MBA: Mortgage Market 'On the Mend
By the end of the first quarter of 2011 the seasonally adjusted delinquency rate of all one-to-four unit residential property loans increased to 8.32%, up 7 basis points from the fourth quarter of 2010. Yet overall findings from the Mortgage Bankers Association’s National Delinquency Survey show improvements are taking hold.
The MBA reported that the nonseasonally adjusted delinquency rate decreased 117 bps to 7.79% this quarter from 8.96% last quarter. Also, the percentage of loans on which foreclosure actions were started during the first quarter dropped 19 bps on a quarterly basis 15 bps year-over-year to 1.08%.
Decreases were reported on the percentage of loans in the foreclosure process, which at the end of the first quarter was 4.52%, down 12 bps from the fourth quarter of 2010 and 11 bps year-over-year. The combined percentage of loans in foreclosure or at least one payment past due was 12.31% on a nonseasonally adjusted basis, down 129 bps from 13.6% last quarter.
According to MBA’s chief economist Jay Brinkmann, findings show a “mortgage market on the mend,” even though reasons differ from market to market.
And the main reason is not just that short-term delinquencies remain at pre-recession levels, the percentage of loans somewhere in foreclosure decreased on a quarterly basis marking “one of the largest drops” seen so far, and foreclosure starts saw the second largest drop in the recent past to the lowest level since the end of 2008.
Brinkmann finds reason for optimism in the fact that the percentage of loans 90 days or more past due has decreased due to performance improvements among loans originated between 2005 and 2007, which were at the root of “the mortgage market collapse” and represent 65% of all seriously delinquent loans. These loans also represent 32% or almost one-third of all loans outstanding.
Loans 90 days or more delinquent or in the process of foreclosure have now dropped for five straight quarters to their lowest level since the beginning of 2009. The serious delinquency rate was 8.1%, down 50 bps from last quarter, and 144 bps from the first quarter of last year.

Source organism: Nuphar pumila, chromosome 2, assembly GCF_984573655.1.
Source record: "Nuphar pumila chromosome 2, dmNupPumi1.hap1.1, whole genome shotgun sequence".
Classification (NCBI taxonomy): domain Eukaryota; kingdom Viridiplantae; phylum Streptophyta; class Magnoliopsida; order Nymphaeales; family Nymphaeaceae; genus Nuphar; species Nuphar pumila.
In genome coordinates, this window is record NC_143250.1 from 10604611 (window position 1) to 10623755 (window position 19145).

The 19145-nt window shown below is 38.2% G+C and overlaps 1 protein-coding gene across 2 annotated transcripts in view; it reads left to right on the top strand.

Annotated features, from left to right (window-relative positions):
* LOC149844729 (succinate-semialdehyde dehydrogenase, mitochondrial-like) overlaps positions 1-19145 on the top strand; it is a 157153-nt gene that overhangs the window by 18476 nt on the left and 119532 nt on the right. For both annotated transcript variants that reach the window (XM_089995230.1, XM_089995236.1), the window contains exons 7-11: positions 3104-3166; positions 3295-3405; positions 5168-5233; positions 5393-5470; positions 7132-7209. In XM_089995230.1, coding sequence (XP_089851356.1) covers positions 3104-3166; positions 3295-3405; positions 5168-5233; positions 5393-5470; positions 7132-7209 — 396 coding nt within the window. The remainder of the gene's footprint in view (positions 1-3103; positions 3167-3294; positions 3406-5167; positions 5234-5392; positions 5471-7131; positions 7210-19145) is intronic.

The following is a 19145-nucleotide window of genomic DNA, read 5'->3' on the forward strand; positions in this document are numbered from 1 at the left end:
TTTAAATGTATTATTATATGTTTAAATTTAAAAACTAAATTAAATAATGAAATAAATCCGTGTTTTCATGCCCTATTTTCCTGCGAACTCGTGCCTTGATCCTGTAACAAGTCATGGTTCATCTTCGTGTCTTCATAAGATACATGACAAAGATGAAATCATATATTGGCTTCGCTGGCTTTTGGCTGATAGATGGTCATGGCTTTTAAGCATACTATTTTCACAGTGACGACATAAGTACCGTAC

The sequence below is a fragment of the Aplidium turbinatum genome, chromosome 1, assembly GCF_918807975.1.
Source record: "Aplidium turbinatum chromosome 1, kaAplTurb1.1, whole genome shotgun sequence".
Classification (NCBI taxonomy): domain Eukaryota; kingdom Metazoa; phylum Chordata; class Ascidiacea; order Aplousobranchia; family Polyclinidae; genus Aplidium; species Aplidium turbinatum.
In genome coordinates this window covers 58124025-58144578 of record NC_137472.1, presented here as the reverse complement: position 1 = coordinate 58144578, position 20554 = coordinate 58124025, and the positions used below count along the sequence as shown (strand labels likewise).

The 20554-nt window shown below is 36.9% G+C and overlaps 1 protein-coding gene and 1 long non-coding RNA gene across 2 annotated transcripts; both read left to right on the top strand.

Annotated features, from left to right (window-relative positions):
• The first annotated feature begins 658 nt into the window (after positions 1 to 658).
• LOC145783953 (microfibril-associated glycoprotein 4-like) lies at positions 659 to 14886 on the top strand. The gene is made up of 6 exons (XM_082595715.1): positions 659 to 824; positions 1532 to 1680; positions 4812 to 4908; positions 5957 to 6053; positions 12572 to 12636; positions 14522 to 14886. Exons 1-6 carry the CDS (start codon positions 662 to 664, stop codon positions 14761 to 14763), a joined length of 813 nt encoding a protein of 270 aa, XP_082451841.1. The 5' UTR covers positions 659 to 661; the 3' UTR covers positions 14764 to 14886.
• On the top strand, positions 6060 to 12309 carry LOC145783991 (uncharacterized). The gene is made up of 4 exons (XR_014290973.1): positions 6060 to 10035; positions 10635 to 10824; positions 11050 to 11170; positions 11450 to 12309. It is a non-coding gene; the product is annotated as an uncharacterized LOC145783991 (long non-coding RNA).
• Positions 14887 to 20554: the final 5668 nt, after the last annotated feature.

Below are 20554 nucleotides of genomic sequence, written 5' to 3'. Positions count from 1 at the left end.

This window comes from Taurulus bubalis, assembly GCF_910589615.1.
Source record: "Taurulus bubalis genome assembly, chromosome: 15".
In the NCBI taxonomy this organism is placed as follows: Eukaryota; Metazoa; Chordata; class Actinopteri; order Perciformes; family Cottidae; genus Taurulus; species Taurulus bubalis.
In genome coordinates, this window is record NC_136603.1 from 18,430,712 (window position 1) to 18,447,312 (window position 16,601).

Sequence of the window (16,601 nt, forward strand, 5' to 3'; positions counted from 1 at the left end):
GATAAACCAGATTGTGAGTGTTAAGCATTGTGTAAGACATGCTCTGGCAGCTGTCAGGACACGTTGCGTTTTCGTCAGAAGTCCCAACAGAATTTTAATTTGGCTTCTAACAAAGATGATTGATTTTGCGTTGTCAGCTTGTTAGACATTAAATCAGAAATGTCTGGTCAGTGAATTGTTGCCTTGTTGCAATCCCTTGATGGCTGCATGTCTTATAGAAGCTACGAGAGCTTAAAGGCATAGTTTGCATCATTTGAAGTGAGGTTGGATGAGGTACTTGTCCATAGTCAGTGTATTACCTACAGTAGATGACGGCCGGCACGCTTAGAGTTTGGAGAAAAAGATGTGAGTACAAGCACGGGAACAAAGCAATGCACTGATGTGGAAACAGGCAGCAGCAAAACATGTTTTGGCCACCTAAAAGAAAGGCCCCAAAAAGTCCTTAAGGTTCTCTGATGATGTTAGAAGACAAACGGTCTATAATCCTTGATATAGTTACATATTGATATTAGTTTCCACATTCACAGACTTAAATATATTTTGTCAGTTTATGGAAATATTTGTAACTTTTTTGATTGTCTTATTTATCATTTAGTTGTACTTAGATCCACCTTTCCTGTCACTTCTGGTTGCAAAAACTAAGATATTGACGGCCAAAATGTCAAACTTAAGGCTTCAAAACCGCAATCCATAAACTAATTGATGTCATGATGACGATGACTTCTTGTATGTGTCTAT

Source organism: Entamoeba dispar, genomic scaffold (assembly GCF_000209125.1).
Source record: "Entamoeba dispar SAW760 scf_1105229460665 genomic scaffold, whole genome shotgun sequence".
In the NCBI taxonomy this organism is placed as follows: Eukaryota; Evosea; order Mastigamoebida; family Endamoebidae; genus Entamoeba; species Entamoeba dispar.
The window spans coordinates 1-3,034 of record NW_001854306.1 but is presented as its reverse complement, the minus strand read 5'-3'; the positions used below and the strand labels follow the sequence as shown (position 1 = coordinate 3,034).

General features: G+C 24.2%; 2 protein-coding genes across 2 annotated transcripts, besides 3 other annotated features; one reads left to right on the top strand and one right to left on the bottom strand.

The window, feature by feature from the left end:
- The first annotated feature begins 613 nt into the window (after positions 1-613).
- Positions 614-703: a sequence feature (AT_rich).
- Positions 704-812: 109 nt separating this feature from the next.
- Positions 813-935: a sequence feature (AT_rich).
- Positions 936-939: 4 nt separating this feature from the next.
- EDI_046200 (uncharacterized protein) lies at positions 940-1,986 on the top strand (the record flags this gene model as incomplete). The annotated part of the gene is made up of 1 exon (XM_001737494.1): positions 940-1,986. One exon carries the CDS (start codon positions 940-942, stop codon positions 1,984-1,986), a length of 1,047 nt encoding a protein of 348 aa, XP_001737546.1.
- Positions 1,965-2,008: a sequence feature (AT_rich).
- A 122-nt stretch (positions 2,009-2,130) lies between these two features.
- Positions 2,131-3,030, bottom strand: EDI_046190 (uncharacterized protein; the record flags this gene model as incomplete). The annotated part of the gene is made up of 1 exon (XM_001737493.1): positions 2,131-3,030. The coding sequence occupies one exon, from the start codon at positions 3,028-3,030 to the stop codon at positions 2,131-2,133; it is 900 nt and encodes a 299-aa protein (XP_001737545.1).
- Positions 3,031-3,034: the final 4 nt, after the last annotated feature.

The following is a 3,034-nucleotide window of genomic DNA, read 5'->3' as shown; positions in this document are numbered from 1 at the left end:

The foreclosure rate in Texas fell to 1.89% during the first quarter of 2011, much lower than the national average of 4.52% and the lowest of the country’s largest 30 states.
Brinkmann argues that since loans originated after 2007 “generally have better credit quality,” the overall mortgage market performance should continue to improve.
Local performance in problematic states like Florida, Nevada, Arizona, California, Michigan or New Jersey indicate, however, that any national level recovery must be taken with a grain of salt when it comes to local market conditions, which ultimately “determine values and peoples’ perception of values of conditions,” he said.
Differences in state foreclosure laws also increase local market recovery divergences.
The delinquency rate in Florida was 8.77%, down 141 bps from the fourth quarter of 2010. Nonetheless Florida hosts 24% of all mortgages in foreclosure. Almost one-fourth, or 23%, of all loans in Florida are at least one payment past due or in some phase of foreclosure.
Florida—along with New Jersey and Illinois—is one of the states with the biggest increases in the number of loans in foreclosure because they have judicial foreclosure processes that lengthen the foreclosure timeline. The impact, Brinkmann said, is a high potential overhang of housing inventory in those states, but “not a national issue.”
Up to 38 states have foreclosure rates that are below the national average.
The states with the largest decreases in loans in foreclosure were California, Arizona and Michigan. The delinquency rate in California was 8.31%, down 86 bps from the fourth quarter of 2010.
Quarter-to-quarter foreclosure starts in the state also fell 19 bps to 1.23% in the first quarter, while the percentage of loans in the foreclosure process dropped 51 bps to 3.97%.
Texas is another state that is in a recovery mode. Scott Norman, president of the Texas Mortgage Bankers Association, said findings show signs of a sustainable housing improvement in the state. Currently Texas has the sixth lowest foreclosure rate in the country.
The Texas delinquency rate for all loans dropped to 7.91% in the first quarter, the lowest level in over two years. Also, at 2.8% the 90 days or more delinquent loan rate, which is “a strong indicator for future foreclosures,” fell below 3% for the first time in nearly two years.
"The continual and sizable reduction in the foreclosure rate is a material sign that the worst is behind us in Texas," he said.